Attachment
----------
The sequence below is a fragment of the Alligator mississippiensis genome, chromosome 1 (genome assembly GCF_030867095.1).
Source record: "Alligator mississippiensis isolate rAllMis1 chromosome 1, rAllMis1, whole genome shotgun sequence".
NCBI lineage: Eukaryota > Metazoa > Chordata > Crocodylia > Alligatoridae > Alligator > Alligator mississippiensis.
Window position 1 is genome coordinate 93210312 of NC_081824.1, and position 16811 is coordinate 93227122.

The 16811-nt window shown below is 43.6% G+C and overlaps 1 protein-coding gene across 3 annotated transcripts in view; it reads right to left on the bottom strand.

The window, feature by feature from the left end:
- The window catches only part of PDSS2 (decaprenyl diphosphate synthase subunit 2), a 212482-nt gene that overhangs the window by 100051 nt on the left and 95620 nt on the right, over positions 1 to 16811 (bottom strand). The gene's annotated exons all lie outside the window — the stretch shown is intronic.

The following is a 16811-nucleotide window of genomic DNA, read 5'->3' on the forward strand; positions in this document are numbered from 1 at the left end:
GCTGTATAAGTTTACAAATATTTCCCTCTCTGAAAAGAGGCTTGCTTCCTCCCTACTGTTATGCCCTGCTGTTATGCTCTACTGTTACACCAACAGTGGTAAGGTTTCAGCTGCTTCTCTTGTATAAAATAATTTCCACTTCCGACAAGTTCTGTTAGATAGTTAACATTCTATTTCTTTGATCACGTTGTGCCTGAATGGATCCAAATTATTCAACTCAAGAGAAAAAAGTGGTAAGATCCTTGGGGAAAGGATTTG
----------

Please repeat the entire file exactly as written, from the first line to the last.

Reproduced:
The sequence below is a fragment of the Alligator mississippiensis genome, chromosome 1 (genome assembly GCF_030867095.1).
Source record: "Alligator mississippiensis isolate rAllMis1 chromosome 1, rAllMis1, whole genome shotgun sequence".
NCBI lineage: Eukaryota > Metazoa > Chordata > Crocodylia > Alligatoridae > Alligator > Alligator mississippiensis.
Window position 1 is genome coordinate 93210312 of NC_081824.1, and position 16811 is coordinate 93227122.

The 16811-nt window shown below is 43.6% G+C and overlaps 1 protein-coding gene across 3 annotated transcripts in view; it reads right to left on the bottom strand.

The window, feature by feature from the left end:
- The window catches only part of PDSS2 (decaprenyl diphosphate synthase subunit 2), a 212482-nt gene that overhangs the window by 100051 nt on the left and 95620 nt on the right, over positions 1 to 16811 (bottom strand). The gene's annotated exons all lie outside the window — the stretch shown is intronic.

The following is a 16811-nucleotide window of genomic DNA, read 5'->3' on the forward strand; positions in this document are numbered from 1 at the left end:
GCTGTATAAGTTTACAAATATTTCCCTCTCTGAAAAGAGGCTTGCTTCCTCCCTACTGTTATGCCCTGCTGTTATGCTCTACTGTTACACCAACAGTGGTAAGGTTTCAGCTGCTTCTCTTGTATAAAATAATTTCCACTTCCGACAAGTTCTGTTAGATAGTTAACATTCTATTTCTTTGATCACGTTGTGCCTGAATGGATCCAAATTATTCAACTCAAGAGAAAAAAGTGGTAAGATCCTTGGGGAAAGGATTTG